Navigating the Workplace After Cancer: Key Health Benefits for Survivors

The American Cancer Society projects that there will be over 2 million new cancer cases in 2024 for the first time ever. The incidence of cancer is rising, with 1 in 2 men and 1 in 3 women projected to have cancer in their lifetime. 

Cancer is not just a personal battle; it also significantly impacts the workplace. For employers, cancer is the top driver of health care costs. Treatment includes specialty drugs and other therapies, which add up to an average of $42,000 in the year following a diagnosis. However, there is more to think about than just treatment costs. While cases are increasing, thanks to a combination of preventive screenings and new therapeutics, cancer death rates have dropped 32%

For Employee Benefits leaders, this means thinking about supporting not just survivors currently in treatment but also those formerly in treatment.

Cancer diagnosis and treatment are life-changing, and for millions of survivors, returning to work post-treatment is a major part of their healing journey. There are an estimated 19 million cancer survivors in the US. Given the prevalence of cancer and its long-lasting effects, it's crucial for employers to make sure that benefits are available to help employees transition into post-treatment life. 

This comprehensive guide delves into four types of benefits employers should consider for their cancer survivors. 

Impact of Cancer Survivorship to Employers

Those with a history of cancer have much higher healthcare costs relative to those without a history of cancer, even years after the diagnosis. For survivors diagnosed within the past year, their healthcare costs are almost five times higher than those with no history of cancer. For survivors diagnosed over a year ago, their healthcare costs are nearly double those without a history of cancer. 

Cancer survivorship can also affect an employee's productivity, morale, and overall wellbeing. Additionally, it may lead to increased work absences and disability claims.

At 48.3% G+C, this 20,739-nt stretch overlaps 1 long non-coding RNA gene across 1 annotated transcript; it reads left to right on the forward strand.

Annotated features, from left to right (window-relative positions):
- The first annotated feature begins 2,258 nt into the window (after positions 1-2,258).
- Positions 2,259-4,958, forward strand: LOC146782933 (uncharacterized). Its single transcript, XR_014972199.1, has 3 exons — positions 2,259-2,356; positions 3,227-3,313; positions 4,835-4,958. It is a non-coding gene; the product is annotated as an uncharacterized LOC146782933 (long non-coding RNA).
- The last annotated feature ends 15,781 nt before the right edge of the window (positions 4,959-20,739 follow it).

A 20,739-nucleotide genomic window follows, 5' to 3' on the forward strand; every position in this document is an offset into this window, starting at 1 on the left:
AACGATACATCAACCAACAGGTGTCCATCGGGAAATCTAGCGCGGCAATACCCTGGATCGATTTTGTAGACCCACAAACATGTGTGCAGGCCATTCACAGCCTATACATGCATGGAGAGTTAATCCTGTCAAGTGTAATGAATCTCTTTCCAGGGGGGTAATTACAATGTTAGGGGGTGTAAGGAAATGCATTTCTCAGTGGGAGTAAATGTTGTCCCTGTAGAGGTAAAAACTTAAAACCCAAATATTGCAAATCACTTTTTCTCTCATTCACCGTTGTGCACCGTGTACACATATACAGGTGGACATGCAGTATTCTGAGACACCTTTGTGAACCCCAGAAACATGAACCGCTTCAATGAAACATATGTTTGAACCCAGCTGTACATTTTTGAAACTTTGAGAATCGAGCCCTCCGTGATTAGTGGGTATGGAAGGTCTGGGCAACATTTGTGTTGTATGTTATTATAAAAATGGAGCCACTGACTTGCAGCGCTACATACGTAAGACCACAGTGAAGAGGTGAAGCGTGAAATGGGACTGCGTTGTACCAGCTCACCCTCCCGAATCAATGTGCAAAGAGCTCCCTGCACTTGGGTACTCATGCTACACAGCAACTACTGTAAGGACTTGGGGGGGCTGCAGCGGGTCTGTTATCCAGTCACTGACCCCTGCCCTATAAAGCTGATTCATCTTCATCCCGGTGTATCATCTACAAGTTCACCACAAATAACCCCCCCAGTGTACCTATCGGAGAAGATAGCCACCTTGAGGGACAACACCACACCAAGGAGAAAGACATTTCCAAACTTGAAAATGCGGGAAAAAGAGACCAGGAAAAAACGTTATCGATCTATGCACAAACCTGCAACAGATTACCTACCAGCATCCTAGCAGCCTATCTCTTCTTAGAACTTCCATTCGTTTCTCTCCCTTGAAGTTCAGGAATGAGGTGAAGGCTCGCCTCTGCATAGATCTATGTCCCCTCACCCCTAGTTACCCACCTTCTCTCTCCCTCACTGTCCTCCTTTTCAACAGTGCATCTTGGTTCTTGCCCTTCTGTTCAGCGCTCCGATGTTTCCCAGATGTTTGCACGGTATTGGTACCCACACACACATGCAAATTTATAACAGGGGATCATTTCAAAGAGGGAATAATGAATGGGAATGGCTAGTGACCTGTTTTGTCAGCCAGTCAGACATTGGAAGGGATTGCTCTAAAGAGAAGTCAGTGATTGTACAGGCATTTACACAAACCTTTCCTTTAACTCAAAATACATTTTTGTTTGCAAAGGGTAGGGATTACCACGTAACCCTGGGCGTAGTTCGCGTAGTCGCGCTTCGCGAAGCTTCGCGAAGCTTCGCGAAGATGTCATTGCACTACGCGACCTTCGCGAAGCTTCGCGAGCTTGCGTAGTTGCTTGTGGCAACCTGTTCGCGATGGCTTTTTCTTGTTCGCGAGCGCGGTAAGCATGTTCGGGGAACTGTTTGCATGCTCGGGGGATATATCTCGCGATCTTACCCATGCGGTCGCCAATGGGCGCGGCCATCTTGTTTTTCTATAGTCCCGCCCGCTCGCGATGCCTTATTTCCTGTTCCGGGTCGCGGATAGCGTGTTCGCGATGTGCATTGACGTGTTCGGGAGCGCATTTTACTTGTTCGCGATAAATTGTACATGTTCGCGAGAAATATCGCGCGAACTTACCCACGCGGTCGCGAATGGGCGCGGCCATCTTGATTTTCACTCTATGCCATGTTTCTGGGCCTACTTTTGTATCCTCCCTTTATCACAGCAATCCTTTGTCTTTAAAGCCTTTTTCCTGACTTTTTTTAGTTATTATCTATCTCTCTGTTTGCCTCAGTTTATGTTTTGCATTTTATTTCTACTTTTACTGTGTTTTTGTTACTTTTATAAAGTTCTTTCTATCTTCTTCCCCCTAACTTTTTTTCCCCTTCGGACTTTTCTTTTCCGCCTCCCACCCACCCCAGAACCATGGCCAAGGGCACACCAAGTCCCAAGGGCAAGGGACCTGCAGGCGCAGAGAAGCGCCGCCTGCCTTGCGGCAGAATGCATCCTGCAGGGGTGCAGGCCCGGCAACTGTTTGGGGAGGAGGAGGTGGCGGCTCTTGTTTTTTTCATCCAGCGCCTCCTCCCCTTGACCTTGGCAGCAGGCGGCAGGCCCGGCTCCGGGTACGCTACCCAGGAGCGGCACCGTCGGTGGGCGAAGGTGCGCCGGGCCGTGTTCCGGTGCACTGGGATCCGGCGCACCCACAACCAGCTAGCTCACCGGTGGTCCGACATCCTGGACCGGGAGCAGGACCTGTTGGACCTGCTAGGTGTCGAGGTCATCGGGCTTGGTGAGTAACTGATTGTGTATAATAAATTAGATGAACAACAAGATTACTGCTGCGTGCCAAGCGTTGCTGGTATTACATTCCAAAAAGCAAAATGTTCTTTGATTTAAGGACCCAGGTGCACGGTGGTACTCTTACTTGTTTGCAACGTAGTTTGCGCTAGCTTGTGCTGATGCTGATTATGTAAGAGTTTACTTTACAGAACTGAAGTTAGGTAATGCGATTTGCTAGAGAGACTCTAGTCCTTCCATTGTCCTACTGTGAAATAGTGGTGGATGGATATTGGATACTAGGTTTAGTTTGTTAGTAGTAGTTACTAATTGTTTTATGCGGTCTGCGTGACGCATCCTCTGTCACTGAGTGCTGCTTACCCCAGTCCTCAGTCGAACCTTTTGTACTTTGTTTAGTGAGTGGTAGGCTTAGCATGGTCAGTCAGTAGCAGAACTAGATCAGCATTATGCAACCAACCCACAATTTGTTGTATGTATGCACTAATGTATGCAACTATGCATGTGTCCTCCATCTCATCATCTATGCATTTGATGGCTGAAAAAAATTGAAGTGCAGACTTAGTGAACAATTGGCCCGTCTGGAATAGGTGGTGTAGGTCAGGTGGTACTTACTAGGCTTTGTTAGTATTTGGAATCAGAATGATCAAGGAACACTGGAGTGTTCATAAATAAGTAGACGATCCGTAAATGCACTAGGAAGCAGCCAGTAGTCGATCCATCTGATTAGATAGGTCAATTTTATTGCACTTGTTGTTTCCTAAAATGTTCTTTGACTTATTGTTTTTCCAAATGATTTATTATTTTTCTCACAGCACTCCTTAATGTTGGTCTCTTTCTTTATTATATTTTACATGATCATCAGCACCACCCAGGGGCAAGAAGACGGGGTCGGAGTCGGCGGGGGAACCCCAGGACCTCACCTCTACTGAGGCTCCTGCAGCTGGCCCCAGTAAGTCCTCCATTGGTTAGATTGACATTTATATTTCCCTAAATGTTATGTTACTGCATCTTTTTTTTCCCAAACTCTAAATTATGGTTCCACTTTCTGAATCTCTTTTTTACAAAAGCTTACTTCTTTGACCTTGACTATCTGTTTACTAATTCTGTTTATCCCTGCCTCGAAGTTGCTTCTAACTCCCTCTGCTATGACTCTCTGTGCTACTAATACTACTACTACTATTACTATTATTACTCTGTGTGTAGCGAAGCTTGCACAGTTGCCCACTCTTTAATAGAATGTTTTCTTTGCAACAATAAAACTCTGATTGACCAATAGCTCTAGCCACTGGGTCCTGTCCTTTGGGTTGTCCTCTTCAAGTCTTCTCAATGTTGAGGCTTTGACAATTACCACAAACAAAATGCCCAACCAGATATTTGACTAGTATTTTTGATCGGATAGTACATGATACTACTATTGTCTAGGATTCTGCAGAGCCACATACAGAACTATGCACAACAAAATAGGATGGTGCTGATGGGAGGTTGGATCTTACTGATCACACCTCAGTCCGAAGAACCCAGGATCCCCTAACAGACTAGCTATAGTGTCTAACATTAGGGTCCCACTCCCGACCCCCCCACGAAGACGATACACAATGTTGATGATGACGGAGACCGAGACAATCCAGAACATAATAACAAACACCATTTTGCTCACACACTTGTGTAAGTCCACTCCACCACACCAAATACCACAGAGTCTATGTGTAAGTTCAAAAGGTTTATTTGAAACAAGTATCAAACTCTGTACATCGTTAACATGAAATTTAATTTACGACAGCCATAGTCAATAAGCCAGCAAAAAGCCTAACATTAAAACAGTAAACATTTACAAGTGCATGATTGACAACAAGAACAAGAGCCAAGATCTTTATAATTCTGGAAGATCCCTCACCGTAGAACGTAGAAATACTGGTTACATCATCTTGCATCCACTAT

Four Types of Benefits for Cancer Survivors 

To truly support employees on their cancer journey, employers must provide more than just a paycheck and standard benefits. Employers can enhance the survivorship experience by making sure employees have support across these four areas:

Comprehensive Care Programs

Cancer survivors often require ongoing treatment and rehabilitation services even after their primary treatment ends. These services may include physical therapy to regain strength and mobility, as well as mental health counseling to help cope with the emotional and psychological challenges that come with the cancer journey. Programs that integrate components like nutrition, exercise, and mental health support can help individuals improve overall quality of life. It's important to provide comprehensive support to cancer survivors to ensure their overall well-being and help them thrive beyond their diagnosis.

Management of Side Effects

Cancer treatment can result in the emergence of long-term or late-onset side effects. These side effects often necessitate ongoing and comprehensive management strategies to ensure overall well-being and quality of life for cancer survivors. These strategies are often a mix of care types, from nutrition support to providing ergonomic equipment for physical limitations.

Mental Health Support

Cancer can have a significant psychological impact on individuals, leading to anxiety, depression, and post-traumatic stress disorder (PTSD). As a result, cancer survivors may require access to mental health services and support to cope with the emotional toll of their condition. 

Employers can provide access to mental health resources, including counseling and therapy options, as well as promoting a culture of understanding and acceptance around mental health challenges in the workplace. By offering these types of benefits, employers can support the holistic well-being of their employees and create a more inclusive and supportive work environment for cancer survivors. 

Support for Return to Work 

Going back to work after cancer treatment is often scary and stressful. Survivors may worry that symptoms could affect their work or that colleagues may view them differently. It is critical to foster a culture of compassion and understanding and to show employees that they are supported in their journey. Setting up accommodations that cater to each person’s specific needs is an important step. This may look like flexible working hours that allow for a more manageable schedule, as well as options to work remotely where they are most comfortable. Employers can also create peer spaces like cancer support groups.

A Vital Cause

Cancer survivors deserve focused employer attention and support. By championing the cause of cancer survivorship in the workplace, you not only uplift your employees during a challenging chapter of their lives, but you also foster a thriving culture of care and commitment. Understanding and acting on the needs of your employees as they grapple with life after cancer can pay dividends for years to come.

Whole Person Care for Cancer Survivorship

Goodpath provides whole-person care for cancer survivors, addressing the physical, mental, and social challenges each member faces. Through our holistic treatment programs, members have access to a dedicated health coach, targeted physical treatments, and digital content and learning modules on our app. To learn more about Goodpath’s cancer survivorship care, visit our Cancer Survivorship page